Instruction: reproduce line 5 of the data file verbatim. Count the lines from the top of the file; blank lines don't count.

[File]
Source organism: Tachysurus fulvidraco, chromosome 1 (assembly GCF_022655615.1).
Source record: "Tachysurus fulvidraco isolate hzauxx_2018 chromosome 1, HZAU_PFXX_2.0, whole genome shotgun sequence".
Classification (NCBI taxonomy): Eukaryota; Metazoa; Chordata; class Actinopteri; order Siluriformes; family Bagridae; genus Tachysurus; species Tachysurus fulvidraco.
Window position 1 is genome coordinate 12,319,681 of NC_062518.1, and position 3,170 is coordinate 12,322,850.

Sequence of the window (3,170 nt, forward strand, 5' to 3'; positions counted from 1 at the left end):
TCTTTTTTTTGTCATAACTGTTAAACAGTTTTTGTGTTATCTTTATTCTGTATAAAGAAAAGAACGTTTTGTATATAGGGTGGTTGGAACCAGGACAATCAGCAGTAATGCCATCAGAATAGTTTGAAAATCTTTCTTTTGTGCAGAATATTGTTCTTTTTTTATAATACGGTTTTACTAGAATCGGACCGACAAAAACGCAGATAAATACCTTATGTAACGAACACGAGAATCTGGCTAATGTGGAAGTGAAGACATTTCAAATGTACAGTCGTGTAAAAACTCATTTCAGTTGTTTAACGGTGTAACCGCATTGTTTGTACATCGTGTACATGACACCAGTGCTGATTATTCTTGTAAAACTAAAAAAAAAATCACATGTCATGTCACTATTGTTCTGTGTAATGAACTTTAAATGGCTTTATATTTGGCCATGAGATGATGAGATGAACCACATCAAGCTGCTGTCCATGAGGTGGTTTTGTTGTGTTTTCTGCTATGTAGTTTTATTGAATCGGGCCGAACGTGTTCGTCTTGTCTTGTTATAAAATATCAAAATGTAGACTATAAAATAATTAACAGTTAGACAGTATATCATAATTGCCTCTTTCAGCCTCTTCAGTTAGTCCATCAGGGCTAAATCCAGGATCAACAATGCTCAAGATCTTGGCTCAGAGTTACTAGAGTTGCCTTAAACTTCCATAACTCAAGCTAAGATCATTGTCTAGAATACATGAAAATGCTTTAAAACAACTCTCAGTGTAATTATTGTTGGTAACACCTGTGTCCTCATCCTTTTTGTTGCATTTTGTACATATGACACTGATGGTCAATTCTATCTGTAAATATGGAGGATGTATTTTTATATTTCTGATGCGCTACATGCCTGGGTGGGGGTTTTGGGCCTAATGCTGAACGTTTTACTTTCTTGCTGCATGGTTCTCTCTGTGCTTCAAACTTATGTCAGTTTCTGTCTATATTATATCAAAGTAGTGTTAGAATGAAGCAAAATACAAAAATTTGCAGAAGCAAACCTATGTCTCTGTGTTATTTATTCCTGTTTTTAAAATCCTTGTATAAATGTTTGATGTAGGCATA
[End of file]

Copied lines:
Sequence of the window (3,170 nt, forward strand, 5' to 3'; positions counted from 1 at the left end):